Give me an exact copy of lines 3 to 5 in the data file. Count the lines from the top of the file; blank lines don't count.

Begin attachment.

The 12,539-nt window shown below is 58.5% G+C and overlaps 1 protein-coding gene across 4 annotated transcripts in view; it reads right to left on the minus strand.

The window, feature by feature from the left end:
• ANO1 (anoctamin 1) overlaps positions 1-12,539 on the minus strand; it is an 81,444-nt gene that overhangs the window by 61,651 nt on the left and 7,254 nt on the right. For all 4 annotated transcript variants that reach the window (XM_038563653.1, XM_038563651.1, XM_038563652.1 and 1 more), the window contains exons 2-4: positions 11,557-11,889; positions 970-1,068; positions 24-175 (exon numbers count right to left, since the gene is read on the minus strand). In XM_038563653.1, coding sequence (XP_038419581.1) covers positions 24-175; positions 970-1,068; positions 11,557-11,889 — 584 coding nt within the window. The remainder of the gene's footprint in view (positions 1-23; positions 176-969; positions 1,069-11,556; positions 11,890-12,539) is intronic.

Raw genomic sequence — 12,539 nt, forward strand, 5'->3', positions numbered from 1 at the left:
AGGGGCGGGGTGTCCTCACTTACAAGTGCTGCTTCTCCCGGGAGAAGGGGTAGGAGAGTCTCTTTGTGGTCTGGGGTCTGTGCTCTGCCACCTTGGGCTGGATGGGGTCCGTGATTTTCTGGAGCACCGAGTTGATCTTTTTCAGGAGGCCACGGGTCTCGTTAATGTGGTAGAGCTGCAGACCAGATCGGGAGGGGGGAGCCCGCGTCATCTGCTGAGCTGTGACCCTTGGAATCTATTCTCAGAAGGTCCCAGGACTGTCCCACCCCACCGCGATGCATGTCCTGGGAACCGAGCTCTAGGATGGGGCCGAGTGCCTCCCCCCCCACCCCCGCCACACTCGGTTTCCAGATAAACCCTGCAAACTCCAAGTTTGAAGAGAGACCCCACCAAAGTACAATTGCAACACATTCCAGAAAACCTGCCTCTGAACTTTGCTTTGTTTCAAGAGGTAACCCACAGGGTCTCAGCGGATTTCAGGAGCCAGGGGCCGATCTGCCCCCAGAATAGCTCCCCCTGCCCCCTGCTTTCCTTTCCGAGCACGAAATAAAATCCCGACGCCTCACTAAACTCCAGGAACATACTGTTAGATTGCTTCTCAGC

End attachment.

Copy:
• ANO1 (anoctamin 1) overlaps positions 1-12,539 on the minus strand; it is an 81,444-nt gene that overhangs the window by 61,651 nt on the left and 7,254 nt on the right. For all 4 annotated transcript variants that reach the window (XM_038563653.1, XM_038563651.1, XM_038563652.1 and 1 more), the window contains exons 2-4: positions 11,557-11,889; positions 970-1,068; positions 24-175 (exon numbers count right to left, since the gene is read on the minus strand). In XM_038563653.1, coding sequence (XP_038419581.1) covers positions 24-175; positions 970-1,068; positions 11,557-11,889 — 584 coding nt within the window. The remainder of the gene's footprint in view (positions 1-23; positions 176-969; positions 1,069-11,556; positions 11,890-12,539) is intronic.

Raw genomic sequence — 12,539 nt, forward strand, 5'->3', positions numbered from 1 at the left:
AGGGGCGGGGTGTCCTCACTTACAAGTGCTGCTTCTCCCGGGAGAAGGGGTAGGAGAGTCTCTTTGTGGTCTGGGGTCTGTGCTCTGCCACCTTGGGCTGGATGGGGTCCGTGATTTTCTGGAGCACCGAGTTGATCTTTTTCAGGAGGCCACGGGTCTCGTTAATGTGGTAGAGCTGCAGACCAGATCGGGAGGGGGGAGCCCGCGTCATCTGCTGAGCTGTGACCCTTGGAATCTATTCTCAGAAGGTCCCAGGACTGTCCCACCCCACCGCGATGCATGTCCTGGGAACCGAGCTCTAGGATGGGGCCGAGTGCCTCCCCCCCCACCCCCGCCACACTCGGTTTCCAGATAAACCCTGCAAACTCCAAGTTTGAAGAGAGACCCCACCAAAGTACAATTGCAACACATTCCAGAAAACCTGCCTCTGAACTTTGCTTTGTTTCAAGAGGTAACCCACAGGGTCTCAGCGGATTTCAGGAGCCAGGGGCCGATCTGCCCCCAGAATAGCTCCCCCTGCCCCCTGCTTTCCTTTCCGAGCACGAAATAAAATCCCGACGCCTCACTAAACTCCAGGAACATACTGTTAGATTGCTTCTCAGC